Monday morning as Hurricane Katrina made landfall in St. Bernard and Plaquemines Parishes, my family and I watched the grim reports on television. Storm-chasing reporters gave us a direct view of nature’s wrath, making the barely balmy weather we saw from our own windows from our home just outside Lafayette, about 120 miles west, seem surreal. As the day progressed, initial reports concerning New Orleans seemed relatively promising. The storm had drifted slightly to the east. The city was battered but the levees had apparently held. Only later did the grim news emerge that three levees had breached and the...

    • My Hurricane Story: The Positive Stories Must Get Out
      (pp. 30-33)

      Editors’ Note: This message was e-mailed to friends by Robert LeBlanc, who was involved in the rescue effort in New Orleans. It quickly went locally viral and was eventually posted on a NOLA Web site. It was forwarded to coauthor Barry Jean Ancelet by Amanda LaFleur, with the comment:

      Just when I was beginning to despair over the disheartening stories of the violence hindering rescue efforts in New Orleans, I found this post on the NOLA Web site, so I wanted to share it with you. Read until the end. It’s worth it.

      Name: Robert LeBlanc

      Subject: My Hurricane Story—...

    • Dear Lynda: Man Helping Man
      (pp. 34-36)

      Editors’ Note: Jacques François Ancelet, son of coauthor Barry Jean Ancelet, was a first-year student at the Louisiana State University Medical School in New Orleans when Katrina hit the coast. He and his brother Jean, also a first-year medical school student, evacuated to the home of their parents, along with a dozen of their classmates from various parts of the country. When they saw the announcement the morning after that help was needed in New Orleans, they all began to improvise what they would do. When author and cartoonist Lynda Barry, a family friend, heard about the students’ efforts, she...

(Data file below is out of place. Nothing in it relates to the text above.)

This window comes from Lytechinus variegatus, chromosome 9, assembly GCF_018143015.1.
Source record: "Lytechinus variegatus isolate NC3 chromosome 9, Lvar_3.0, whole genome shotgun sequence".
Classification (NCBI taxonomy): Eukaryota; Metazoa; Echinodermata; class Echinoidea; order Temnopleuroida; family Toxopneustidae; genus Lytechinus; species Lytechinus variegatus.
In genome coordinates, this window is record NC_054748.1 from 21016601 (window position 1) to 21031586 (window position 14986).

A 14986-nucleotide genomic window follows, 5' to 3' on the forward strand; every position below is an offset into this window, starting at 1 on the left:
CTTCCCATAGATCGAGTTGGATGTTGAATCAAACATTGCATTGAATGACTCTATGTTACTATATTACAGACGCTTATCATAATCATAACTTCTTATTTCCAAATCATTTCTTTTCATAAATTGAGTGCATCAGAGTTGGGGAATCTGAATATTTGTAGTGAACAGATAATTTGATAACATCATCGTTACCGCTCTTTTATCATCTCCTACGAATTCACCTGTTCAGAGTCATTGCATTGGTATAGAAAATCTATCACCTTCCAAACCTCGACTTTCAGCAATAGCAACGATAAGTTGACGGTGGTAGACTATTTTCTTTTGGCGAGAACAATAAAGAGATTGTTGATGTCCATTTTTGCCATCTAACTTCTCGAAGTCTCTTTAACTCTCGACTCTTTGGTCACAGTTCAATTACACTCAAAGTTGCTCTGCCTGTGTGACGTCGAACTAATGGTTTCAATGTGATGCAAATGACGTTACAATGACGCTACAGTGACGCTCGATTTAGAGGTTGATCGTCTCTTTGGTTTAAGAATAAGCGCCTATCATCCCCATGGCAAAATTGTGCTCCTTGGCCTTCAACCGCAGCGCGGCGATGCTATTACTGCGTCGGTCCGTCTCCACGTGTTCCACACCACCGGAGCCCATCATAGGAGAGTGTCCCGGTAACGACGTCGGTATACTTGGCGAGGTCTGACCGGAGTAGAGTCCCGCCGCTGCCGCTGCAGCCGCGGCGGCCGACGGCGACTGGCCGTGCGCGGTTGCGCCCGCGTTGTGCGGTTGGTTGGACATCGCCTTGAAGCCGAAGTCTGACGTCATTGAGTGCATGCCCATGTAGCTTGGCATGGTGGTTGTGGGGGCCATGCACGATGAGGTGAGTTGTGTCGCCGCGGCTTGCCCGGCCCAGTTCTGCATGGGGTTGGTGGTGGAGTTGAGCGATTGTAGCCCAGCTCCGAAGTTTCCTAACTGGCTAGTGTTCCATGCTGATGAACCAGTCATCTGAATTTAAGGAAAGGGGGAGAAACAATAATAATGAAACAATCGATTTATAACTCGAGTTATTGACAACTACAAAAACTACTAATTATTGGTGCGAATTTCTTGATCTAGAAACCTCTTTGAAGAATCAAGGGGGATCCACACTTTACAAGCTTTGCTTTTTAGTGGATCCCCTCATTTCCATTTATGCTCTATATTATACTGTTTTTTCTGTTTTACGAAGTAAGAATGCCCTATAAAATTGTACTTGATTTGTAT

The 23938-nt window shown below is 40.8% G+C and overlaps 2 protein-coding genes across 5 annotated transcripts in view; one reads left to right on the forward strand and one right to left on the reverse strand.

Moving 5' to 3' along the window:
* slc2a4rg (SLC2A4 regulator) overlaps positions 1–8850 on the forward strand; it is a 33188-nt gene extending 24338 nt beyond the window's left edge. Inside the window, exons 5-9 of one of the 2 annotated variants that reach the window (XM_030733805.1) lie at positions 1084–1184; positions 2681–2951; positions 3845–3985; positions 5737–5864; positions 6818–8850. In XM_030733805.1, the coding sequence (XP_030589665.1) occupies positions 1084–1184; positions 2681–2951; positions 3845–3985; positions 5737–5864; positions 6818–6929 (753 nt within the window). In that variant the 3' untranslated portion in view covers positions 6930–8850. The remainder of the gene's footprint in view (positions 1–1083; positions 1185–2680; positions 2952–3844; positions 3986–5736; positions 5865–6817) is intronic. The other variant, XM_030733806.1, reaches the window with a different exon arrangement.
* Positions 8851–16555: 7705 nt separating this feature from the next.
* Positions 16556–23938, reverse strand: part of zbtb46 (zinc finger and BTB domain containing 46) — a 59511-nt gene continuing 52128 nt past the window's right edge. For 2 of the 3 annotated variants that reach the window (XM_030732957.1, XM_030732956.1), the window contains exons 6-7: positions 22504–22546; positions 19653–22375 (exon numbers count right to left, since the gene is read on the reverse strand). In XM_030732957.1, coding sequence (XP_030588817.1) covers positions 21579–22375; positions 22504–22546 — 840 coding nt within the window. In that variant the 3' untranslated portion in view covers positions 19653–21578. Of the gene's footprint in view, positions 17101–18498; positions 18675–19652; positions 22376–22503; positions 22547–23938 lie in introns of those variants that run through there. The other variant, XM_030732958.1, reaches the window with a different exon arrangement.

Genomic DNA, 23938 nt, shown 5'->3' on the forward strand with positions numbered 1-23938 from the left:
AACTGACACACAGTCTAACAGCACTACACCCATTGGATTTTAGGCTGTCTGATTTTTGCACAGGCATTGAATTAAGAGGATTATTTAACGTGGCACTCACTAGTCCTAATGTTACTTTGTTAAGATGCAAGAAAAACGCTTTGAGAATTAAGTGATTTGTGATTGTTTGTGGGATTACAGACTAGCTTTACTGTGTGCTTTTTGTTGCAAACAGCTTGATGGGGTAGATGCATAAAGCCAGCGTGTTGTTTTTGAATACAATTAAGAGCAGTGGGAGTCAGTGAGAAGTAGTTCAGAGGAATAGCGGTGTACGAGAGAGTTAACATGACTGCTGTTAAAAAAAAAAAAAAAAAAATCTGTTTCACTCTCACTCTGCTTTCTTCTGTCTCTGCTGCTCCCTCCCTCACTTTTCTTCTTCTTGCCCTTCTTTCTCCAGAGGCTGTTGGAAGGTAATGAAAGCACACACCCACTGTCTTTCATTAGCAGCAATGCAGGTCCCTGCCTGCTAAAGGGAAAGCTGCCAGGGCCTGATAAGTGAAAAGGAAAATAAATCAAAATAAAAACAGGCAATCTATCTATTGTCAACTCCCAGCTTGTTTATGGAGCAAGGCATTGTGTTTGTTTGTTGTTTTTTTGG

• “An Interview with Glen Miguez”
      (pp. 37-43)

      Glen Miguez lives in Delcambre, a small town 20 miles south of Lafayette and 115 miles west of New Orleans. As Rita approached, he had hitched his sixteen-foot flat-bottom boat to his truck and was evacuating Delcambre with his family. When he encountered the tidal surge pouring over LA 14, he realized that he would not be able to make it to higher ground, so he turned around and headed back to town. When he arrived at the ridge near the bridge, the mayor asked if he could help to rescue some of those who were stranded in their flooded...

    • “Hurricane Gumbo”
      (pp. 44-52)

      Nothing is moving in Evangeline Parish except for the sky. Black rain bands, the precursors of Hurricane Rita’s fury, scud by at disconcerting velocity. Wind gusts uproot ancient oaks and topple a decrepit billboard advertising an extinct brand of chewing tobacco. The rice fields are flooding and the roads are barricaded with tree debris.

      Millions of desperate Texans and southern Louisianans are still gridlocked on interstate highways headed north from Rita’s path, but here in Ville Platte, a town of 11,000 in the heart of Acadiana (French-speaking southern Louisiana), the traditional response to an impending hurricane is not to evacuate...